The Monolith Monsters (1957) | Killer rocks from outer space aren’t the only threat in this classic sci-fi adventure
Gargantuan-sized crystals from outer space threaten to turn a peaceful Californian desert town into a petrified forest in The Monolith Monsters Universal’s thrilling 1950s sci-fi from genre favourite Jack Arnold.
From Outer Space They Came – Meteor Borne, Meteor Strange!
When splinters from a meteorite crashed in the Arizona desert begin to grow and multiple, geologist Dave Miller (Grant Williams, aka the Incredible Shrinking Man) has until the next rain fall to unlock their secrets and find a way to halt their encroachment on the salt-mining town of San Angelo. It’s also race against time for his teacher girlfriend Cathy (Lola Albright), when one of her pupils starts turning to stone after handling the alien crystals. Can a vaccine be found in time to save the girl, save the town, and save the world?
Stranger Than Anything Science Had Ever Discovered As Thrill Crowds Upon Thrill!
Throughout the 1950s, American science fiction became an ideal host to foster people’s fears and paranoia with anti-Communist propaganda, and director Jack Arnold’s 1953 sci-fi, It Came From Outer Space led a pack that would include ready-made classics like Invasion of the Body Snatches (1956) and The Blob (1958). But with The Monolith Monsters, another fear fuelled the film’s narrative: xenophobia.
The most startling science fiction concept ever brought to the screen!
The giveaway is the lack of ethnic diversity in the film’s altruistic utopian town that’s nestled in a valley surrounded by protective mountains and populated by compassionate and caring medics, teachers and cops, and community minded citizens. This is a world straight out of Leave It To Beaver territory, where everyone – from the switchboard operator to the paper boy – happily unite when their town’s purity is threaten by the ‘invasion’ of the non-white extraterrestrial crystalline rocks, which – god forbid – also reproduce at a rapid rate. It doesn’t take much to read this as a metaphor for Euro American prejudice against Latinos and African-American communities, at a time when the civil rights struggle was still in its infancy. Of course this interpretation shouldn’t overshadow the fact that The Monolith Monsters is an entertaining and inventive sci-fi. Think ‘Tremors meets Gremlins in the Arizona desert’.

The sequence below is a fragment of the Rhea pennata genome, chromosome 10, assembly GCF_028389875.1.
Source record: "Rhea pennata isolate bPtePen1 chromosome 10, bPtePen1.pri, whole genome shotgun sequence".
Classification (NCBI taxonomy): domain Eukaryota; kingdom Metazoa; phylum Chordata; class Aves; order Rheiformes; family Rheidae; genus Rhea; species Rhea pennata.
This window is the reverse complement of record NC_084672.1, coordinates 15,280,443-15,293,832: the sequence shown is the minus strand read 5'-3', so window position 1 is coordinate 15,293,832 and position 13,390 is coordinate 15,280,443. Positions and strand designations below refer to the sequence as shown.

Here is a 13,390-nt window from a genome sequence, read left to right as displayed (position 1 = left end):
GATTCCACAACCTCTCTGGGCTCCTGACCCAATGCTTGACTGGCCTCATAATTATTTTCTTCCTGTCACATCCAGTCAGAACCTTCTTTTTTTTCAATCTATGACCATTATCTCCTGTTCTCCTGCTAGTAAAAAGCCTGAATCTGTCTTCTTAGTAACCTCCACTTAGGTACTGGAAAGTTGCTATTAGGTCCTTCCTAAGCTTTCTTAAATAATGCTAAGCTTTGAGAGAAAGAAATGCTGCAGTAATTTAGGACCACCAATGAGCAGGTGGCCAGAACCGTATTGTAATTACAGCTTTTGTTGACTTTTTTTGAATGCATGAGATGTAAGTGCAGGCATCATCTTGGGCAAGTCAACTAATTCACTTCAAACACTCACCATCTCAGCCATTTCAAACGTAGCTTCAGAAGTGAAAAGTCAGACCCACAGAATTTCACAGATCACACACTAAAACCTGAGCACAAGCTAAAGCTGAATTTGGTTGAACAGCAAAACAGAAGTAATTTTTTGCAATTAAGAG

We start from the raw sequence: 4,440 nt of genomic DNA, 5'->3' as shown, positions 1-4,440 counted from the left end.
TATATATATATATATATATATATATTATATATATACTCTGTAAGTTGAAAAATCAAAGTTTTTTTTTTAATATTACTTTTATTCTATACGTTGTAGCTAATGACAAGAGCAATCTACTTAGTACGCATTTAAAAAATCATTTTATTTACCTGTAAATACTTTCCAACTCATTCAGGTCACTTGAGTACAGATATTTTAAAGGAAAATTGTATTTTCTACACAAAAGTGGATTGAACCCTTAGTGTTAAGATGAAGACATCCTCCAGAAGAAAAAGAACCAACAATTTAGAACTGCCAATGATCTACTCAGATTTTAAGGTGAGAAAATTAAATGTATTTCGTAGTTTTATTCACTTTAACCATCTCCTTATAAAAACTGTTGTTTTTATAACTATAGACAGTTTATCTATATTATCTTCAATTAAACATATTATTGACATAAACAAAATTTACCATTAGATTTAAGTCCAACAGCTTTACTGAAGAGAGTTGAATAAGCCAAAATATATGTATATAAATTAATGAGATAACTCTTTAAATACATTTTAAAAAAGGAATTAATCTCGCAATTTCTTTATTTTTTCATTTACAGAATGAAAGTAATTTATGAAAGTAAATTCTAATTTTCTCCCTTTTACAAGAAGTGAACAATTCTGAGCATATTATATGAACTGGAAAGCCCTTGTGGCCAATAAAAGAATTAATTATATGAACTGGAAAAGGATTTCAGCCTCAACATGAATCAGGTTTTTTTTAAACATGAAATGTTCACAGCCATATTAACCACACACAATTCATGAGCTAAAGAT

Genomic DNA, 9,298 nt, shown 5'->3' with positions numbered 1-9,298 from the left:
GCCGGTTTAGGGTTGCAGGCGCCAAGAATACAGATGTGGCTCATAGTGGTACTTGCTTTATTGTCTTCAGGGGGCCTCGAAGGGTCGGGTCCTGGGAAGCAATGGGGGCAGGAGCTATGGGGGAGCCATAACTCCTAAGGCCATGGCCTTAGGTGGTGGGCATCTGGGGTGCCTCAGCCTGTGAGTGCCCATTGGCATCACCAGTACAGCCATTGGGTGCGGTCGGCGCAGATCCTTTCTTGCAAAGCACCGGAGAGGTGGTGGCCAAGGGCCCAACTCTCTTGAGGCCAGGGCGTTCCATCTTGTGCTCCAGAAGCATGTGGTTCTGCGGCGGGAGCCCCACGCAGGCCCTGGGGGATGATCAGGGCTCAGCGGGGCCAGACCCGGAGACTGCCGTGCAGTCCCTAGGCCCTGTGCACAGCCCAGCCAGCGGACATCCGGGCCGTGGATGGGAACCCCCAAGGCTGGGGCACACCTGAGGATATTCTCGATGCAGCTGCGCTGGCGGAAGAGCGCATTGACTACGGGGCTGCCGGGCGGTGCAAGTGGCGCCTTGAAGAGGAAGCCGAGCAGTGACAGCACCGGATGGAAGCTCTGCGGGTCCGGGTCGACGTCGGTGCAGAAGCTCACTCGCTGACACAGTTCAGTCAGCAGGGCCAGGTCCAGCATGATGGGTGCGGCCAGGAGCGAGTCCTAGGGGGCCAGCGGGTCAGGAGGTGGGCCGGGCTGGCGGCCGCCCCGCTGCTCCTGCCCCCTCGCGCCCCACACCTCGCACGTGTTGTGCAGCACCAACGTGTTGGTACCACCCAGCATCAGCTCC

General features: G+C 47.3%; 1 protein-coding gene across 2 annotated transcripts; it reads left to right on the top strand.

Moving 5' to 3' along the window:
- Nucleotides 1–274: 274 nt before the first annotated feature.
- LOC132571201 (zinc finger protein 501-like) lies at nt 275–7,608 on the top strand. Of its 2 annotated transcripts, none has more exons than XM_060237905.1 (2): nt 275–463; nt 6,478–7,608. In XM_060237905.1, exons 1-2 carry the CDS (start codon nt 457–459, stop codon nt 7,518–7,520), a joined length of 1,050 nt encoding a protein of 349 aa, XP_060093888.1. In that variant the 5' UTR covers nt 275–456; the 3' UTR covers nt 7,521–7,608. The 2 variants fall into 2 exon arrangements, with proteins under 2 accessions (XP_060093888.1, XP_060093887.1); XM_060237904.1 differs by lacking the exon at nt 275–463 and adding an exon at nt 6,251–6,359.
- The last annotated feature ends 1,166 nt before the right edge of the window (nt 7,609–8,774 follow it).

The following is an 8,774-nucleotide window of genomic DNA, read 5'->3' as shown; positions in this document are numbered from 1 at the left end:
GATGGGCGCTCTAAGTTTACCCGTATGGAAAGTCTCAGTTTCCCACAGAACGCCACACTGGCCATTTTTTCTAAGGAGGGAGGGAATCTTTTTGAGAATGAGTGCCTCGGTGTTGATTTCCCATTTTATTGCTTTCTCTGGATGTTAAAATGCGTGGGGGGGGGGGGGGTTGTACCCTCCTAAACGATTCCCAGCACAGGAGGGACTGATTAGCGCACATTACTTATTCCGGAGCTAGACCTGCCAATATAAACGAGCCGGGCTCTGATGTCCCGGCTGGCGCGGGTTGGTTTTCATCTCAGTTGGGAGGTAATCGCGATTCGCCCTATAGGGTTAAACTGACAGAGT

The visual effects, made up of matte paintings of the town (which reinforces the closed nature of the desert community), and miniatures and model-work, are surprisingly effective; while the crashing trumpets and thunderous sound effects bring a real sense of size and foreboding to the visuals, especially when the skyscraper-high crystals approach the town. Keen ears will recognise the familiar voice of Paul Frees as the film’s narrator. He also lent his distinctive tones to another film with a veiled ‘reds under the bed’ menace message, George Pal’s War of the Worlds (1953).
Screenbound Pictures’ pristine transfer of the film really showcases the visuals and sound effects, which makes this a must-have. Well, it is a Universal Picture after all. Also included on the DVD is a restored trailer which has hilariously been edited to exploit the film’s apocalyptic potential.
The Monolith Monsters is out on DVD in the UK from 15 February 2016
Posted on February 9, 2016, in Must See, Sci-Fi and tagged 1950s sci-fi, Anti-Communist, Grant Williams, Jack Arnold, Must-See, Propoganda, Sci-Fi, Screenbound Pictures, The Monolith Monsters, Universal Pictures, Xenophobia. Bookmark the permalink. Leave a comment.